Dr. Lincoln Mullen, Associate Professor of History at George Mason University, has published a new digital project titled, America’s Public Bible: A Commentary, with Stanford University Press’ “Digital Projects” series. This series, funded by the Mellon Foundation, was created to feature the very best scholarship in the fields of digital humanities and computational social sciences. Mullen’s interactive digital project is found at americaspublicbible.org.
From the publisher’s website:
“Throughout the nineteenth century and into the twentieth century, newspapers in the United States—even newspapers which were not published by a religious denomination or organization—made frequent recourse to the Bible. Newspapers printed sermons and Sunday school lessons. They featured jokes whose punchlines required familiarity with the Bible and aired political commentary that cited the Bible on all sides of a given issue.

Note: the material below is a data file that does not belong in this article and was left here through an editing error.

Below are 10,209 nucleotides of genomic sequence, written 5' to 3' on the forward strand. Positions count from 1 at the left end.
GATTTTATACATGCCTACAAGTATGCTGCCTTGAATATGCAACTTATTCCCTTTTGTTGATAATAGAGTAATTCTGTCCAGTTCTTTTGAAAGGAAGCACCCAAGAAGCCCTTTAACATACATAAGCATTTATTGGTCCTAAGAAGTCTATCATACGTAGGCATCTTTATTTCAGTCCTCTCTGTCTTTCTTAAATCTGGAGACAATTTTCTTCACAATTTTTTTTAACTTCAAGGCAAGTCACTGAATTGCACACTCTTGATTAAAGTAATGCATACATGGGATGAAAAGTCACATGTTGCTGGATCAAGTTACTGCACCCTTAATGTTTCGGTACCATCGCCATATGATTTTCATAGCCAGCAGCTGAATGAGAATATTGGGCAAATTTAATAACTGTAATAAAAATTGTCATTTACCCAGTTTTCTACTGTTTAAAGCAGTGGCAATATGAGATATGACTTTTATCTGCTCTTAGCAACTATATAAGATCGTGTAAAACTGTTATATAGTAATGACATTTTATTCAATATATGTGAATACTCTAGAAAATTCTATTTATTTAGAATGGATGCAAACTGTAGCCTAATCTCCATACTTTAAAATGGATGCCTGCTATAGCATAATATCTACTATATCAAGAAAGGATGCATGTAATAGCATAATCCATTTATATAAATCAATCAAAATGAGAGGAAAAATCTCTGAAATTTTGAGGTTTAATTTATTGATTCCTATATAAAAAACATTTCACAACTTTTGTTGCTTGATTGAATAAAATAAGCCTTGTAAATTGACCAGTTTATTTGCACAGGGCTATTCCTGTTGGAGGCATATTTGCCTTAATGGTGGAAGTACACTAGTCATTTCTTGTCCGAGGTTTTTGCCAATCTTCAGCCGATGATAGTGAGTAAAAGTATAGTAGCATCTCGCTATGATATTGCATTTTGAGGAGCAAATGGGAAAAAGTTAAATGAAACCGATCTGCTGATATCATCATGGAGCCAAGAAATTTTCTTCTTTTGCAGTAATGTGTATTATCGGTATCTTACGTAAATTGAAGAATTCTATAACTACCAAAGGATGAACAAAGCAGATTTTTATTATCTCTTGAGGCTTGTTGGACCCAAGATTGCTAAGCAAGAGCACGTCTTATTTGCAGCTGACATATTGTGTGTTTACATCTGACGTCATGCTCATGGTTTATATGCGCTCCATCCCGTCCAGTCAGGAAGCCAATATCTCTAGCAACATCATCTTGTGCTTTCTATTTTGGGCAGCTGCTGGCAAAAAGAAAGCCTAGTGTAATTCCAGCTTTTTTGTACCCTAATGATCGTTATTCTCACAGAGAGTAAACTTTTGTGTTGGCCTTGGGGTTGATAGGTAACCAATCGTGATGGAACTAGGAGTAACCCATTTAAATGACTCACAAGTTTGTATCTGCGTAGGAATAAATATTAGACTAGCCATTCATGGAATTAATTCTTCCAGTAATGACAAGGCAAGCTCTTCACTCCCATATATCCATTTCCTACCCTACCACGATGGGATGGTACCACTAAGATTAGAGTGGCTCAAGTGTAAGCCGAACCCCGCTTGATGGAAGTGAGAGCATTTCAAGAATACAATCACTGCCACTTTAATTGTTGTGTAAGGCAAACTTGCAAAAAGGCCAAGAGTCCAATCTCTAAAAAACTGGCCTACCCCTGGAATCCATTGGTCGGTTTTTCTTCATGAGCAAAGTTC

America's Public Bible is an interactive scholarly work that uncovers the history of the Bible in the nineteenth- and early twentieth-century United States. When the Bible was cited on one side or the other of an issue, only rarely was its meaning explicated rather than assumed. Those who cited the text most typically thought that their readers would understand its meaning precisely as they did. But the multiple and mutually exclusive ways in which newspapers used the Bible tests that assumption. By identifying and studying quotations in American newspapers, the site offers a commentary on how the Bible was used in public life, uncovering trends and patterns that would be invisible to a single scholar's reading of these documents.”
December 08, 2022